In a tiny village hundreds of miles from the capital city, far away beyond the reach of electricity, piped water or a tarmac road, a young teenage girl lies dying from a neck mass that is probably an undiagnosed cancer.
The cancer is both undiagnosed and untreated because the child’s parents do not have the financial means to access the technology needed for diagnosis and treatment of their daughter’s ailment.
Narratives such as this have been cropping up in Kenyan villages since independence. Sadly there is hardly a better metaphor for the Kenyan health care system more than one year after devolution of health services.
The process of devolving health services has now moved beyond the robust and passionate debate that preceded it. The end of active discourse on the matter should not lull potential consumers of public health into a slumber of satisfaction.
Direct evidence coming from the hospitals countrywide indicates that devolving all aspects of health might have opened a new chapter of challenges for a sector that was transferred on its knees from the national to county governments.
A curious scene recently ensued in a certain county hospital in the southern region of the former Rift Valley province that has raised the eyebrows of not just the health workers but other stakeholders that care about public health in Kenya.
On Wednesday morning, while the health workers were conducting a ward round, several Members of the County Assembly stormed the hospital. They were armed with cameras.
They hurled insults at the health workers while taking photos of patients as the workers performed medical procedures that are routinely carried out in confidence. The assailants then switched to the vernacular language probably explaining to the patients the purpose of their visit.
This despicable incident is only the latest in a long list of unnecessary and unethical cases of interference in medical practice at the counties.
The original objective in devolving health was for local leadership to mobilise resources and prioritise the construction of hospitals, equip, and stock them with sufficient drugs and medical supplies. However, there are currently few success stories from counties.
The local politicians armed with the singular weapon of supervision and motivated by short-term political goals have singled out the health worker as the prime enemy of the people.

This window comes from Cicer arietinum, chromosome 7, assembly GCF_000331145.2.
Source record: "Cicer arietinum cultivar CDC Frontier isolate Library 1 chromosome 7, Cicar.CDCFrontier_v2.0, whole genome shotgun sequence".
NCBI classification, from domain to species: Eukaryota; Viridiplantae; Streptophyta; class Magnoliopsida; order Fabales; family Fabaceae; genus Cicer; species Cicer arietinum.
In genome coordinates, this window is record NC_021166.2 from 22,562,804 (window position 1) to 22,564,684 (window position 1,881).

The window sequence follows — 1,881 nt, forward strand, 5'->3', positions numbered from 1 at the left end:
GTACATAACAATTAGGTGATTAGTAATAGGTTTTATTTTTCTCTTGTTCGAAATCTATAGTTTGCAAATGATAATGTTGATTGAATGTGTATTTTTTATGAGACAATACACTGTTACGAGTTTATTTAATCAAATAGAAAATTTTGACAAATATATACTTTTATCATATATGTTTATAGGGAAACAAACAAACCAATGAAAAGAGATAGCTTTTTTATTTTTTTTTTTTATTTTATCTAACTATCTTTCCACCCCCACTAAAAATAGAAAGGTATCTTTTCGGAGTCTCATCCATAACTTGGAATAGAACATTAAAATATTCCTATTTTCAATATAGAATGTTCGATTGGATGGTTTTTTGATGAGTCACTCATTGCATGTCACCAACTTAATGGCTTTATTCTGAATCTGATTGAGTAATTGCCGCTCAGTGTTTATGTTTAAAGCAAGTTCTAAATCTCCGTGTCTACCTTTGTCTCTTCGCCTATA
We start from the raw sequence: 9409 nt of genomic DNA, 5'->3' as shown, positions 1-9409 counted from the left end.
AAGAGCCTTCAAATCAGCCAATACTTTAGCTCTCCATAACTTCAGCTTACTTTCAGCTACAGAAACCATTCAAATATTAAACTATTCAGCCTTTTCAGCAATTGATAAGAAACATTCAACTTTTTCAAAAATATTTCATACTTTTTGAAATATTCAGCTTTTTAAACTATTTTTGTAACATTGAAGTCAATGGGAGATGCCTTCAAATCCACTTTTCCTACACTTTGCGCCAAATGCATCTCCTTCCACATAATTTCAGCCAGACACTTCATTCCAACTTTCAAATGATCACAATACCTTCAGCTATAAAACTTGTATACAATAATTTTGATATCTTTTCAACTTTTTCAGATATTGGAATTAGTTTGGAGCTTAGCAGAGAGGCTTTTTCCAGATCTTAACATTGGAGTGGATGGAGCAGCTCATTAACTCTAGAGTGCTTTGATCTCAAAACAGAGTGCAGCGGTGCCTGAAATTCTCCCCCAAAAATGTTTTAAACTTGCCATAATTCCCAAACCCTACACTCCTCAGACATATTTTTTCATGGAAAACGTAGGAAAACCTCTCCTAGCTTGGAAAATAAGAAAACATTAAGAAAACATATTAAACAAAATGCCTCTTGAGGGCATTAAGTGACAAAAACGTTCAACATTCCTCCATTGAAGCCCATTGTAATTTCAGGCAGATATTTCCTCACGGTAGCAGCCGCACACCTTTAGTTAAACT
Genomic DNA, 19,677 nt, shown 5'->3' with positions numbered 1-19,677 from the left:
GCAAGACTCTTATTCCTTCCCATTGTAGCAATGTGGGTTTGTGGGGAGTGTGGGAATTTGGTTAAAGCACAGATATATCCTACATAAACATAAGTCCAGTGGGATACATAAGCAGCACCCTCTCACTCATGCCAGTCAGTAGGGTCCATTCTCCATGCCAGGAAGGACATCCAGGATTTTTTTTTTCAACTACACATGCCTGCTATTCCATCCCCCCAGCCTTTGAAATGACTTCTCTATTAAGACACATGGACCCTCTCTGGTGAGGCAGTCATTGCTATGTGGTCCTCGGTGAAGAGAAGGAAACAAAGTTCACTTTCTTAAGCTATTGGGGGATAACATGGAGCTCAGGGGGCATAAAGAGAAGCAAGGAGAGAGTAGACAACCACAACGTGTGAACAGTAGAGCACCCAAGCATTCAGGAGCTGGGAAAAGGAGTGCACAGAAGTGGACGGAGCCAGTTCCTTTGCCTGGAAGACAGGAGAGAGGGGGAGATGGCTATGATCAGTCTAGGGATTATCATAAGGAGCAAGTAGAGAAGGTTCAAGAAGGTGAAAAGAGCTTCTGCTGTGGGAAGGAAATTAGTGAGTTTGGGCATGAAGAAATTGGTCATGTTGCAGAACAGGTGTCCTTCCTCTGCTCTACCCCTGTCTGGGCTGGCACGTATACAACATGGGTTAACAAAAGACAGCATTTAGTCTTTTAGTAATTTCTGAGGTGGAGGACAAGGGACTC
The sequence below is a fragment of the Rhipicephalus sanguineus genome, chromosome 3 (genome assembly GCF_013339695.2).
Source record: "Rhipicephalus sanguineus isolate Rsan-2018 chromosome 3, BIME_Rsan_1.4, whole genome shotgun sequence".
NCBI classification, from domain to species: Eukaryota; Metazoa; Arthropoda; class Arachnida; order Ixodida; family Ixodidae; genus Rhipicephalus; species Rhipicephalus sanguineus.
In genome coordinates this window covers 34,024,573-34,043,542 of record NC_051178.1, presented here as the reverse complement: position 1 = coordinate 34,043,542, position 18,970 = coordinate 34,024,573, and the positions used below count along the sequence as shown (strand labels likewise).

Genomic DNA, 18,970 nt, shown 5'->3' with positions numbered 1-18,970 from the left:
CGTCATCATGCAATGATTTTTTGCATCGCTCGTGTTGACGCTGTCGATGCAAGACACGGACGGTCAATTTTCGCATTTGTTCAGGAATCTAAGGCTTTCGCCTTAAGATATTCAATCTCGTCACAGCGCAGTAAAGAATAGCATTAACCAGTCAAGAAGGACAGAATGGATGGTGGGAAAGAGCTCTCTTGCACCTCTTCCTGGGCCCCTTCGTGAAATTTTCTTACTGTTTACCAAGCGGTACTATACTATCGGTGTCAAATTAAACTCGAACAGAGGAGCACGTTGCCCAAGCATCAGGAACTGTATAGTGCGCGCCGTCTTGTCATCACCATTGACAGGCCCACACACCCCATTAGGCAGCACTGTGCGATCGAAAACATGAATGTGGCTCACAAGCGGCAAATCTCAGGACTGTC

In the quest to instantly satisfy the masses, local leaders are driving out workers and inviting an apocalyptic collapse of health services.
There have been incidents in parts of the former upper Eastern Province where local politicians have been ordering the medical superintendents to allow ambulances to pick up patients with minor illnesses from their homes and ferry them to hospital.
The working conditions for health workers under the counties are driving up resignations from public service. Health workers from several counties are downing their tools over delayed salaries.
From Kisumu to Kiambu, hospitals are shutting down as frustrated health workers battle conditions that are in shameful contravention of the Constitution and the labour laws of 2007.
Last month, more than half of the health workers countrywide received their salaries late. Many still await to be compensated for work done while others have had their salaries arbitrarily slashed by county health bosses.
The medical doctor interns are in their fifth month of working without compensation.
The well-meaning citizens of Kenya should not allow the willful destruction of the health sector. This is the time for the ministry of Labour, the Central Organisation of Trade Unions and the unions in the health sector to act.
They are the custodians of fair labour practices. The chain of command should be redefined to lock out political interference in the delivery of health services. MCAs cannot purport to be supervising health workers in a field they have no expertise.
It is the opinion of a majority of health experts that the management of human resources for health neither benefits from nor benefits devolution.
With chaos running into the second year, the counties should strongly consider handing over human resource management to a central body based at the ministry of Health. The counties can then be freed to concentrate on health infrastructure, drugs and medical supplies.
Dr Boniface Chitayi is a former secretary-general, Kenya Medical Practitioners, Pharmacists and Dentists Union. [email protected]